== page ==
The chances of African-American students in New York City attending a four-year selective college more than doubled if they were offered a school voucher and used it to attend a private school, according to a new study released by the Brookings Institution.

The study, which researchers say is the first long-term look at the effects of school vouchers on college enrollment, found no other statistically significant effects for any other ethnicity, including Hispanics.

(RELATED: Reactions from Educators on Social Media to Study)

The nonpartisan think tank said that the research is based on a randomized experiment of data collected from the New York School Choice Scholarships Foundation program, which in 1997 awarded scholarships of up to $1,400 to low-income students who were entering first grade or already in a public elementary school. Families could then use vouchers to enroll their children in private or religious schools.

Researchers used the data to track the students who received vouchers and their eventual college-enrollment status. They then matched original data with outcomes of 99 percent of students.

Using a voucher for private-school enrollment bumped up the likelihood of an African-American student enrolling in college by 8.7 percentage points, a 24 percent increase from students who did not receive vouchers, the study found. The positive impact of vouchers for Hispanics was 1.7 percentage points, a statistically insignificant amount.

Socioeconomic status and cultural differences may also play a large role in the likelihood of low-income, minority-student success, the authors concluded. While Hispanic families may have seen the vouchers as a chance to enroll their children for religious or educational benefits, African-American families were more likely to see vouchers as a chance to elevate their children's chances of overcoming economic disadvantages.

Based on surveys of parents taken in the original data, researchers say Hispanic parents consistently rated their children's public school education as better quality than that of African-Americans. African-American children were also more likely to come from single-parent households and to lack a father figure.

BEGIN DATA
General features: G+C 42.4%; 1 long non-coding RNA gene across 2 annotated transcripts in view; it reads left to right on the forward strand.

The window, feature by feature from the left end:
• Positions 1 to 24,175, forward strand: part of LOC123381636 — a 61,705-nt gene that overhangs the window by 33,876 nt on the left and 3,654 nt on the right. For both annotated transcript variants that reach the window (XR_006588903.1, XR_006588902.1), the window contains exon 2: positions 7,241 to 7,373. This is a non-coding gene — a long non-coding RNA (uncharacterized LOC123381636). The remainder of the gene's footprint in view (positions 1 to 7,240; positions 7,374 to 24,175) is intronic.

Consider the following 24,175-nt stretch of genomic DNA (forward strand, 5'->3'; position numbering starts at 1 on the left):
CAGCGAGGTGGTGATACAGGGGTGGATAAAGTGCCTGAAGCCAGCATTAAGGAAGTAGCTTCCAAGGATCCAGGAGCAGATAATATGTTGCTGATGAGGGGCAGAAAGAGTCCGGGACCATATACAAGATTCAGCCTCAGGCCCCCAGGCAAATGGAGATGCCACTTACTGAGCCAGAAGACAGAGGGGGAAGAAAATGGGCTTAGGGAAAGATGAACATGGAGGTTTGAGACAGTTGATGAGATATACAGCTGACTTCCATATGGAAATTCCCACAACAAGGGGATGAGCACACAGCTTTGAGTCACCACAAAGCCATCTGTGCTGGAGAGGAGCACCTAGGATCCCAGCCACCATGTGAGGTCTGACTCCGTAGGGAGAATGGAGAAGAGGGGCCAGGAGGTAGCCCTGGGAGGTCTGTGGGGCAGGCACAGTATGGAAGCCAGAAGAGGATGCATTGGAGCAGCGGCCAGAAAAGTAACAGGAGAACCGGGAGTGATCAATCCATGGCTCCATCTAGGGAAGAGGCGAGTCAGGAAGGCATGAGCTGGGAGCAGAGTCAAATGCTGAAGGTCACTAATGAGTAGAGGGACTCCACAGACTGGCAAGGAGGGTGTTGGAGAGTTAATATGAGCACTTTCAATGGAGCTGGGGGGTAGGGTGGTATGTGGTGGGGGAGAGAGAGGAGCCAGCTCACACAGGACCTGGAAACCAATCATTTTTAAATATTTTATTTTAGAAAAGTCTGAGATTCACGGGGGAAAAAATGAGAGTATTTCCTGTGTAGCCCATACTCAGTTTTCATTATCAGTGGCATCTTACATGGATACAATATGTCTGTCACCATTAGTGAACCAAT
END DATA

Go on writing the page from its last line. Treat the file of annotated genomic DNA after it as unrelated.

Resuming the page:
These two elements led the authors to conclude that "the voucher option was less critical for Hispanic students than for African-American students" and that African-American parents were more likely than others to value the voucher as a means to level the educational playing field.

This case in point is key considering the criticism that has surfaced on this study.

The National School Boards Association said in a statement that the study failed to consider the amount of parental involvement in their children's education, which can affect the outcomes of their success.

The parents who were most involved in their children's educations are the ones who likely value vouchers — and sent their kids to private schools — the most.

"Clearly the parents who chose this program were dedicated, and parent involvement is key," NSBA Executive Director Anne L. Bryant said in the statement.

Like other critics of publicly funded vouchers for private schools, NSBA maintains that such programs adversely affect funding for public schools and eliminates accountability.

Advocates for such programs, including the American Federation for Children, maintain that school choice broadens educational opportunities, especially for low-income and underserved communities.

"This research makes clear the life-changing affect receiving a voucher can have on a child, and should be a signal to folks across the country that we need to bring more choice to the communities most in need. It is both a moral and an economic imperative that we do so," Kevin P. Chavous, an AFC senior adviser, said in a statement.

This article is part of our Next America: Higher Education project, which is supported by grants from the Bill & Melinda Gates Foundation and Lumina Foundation.

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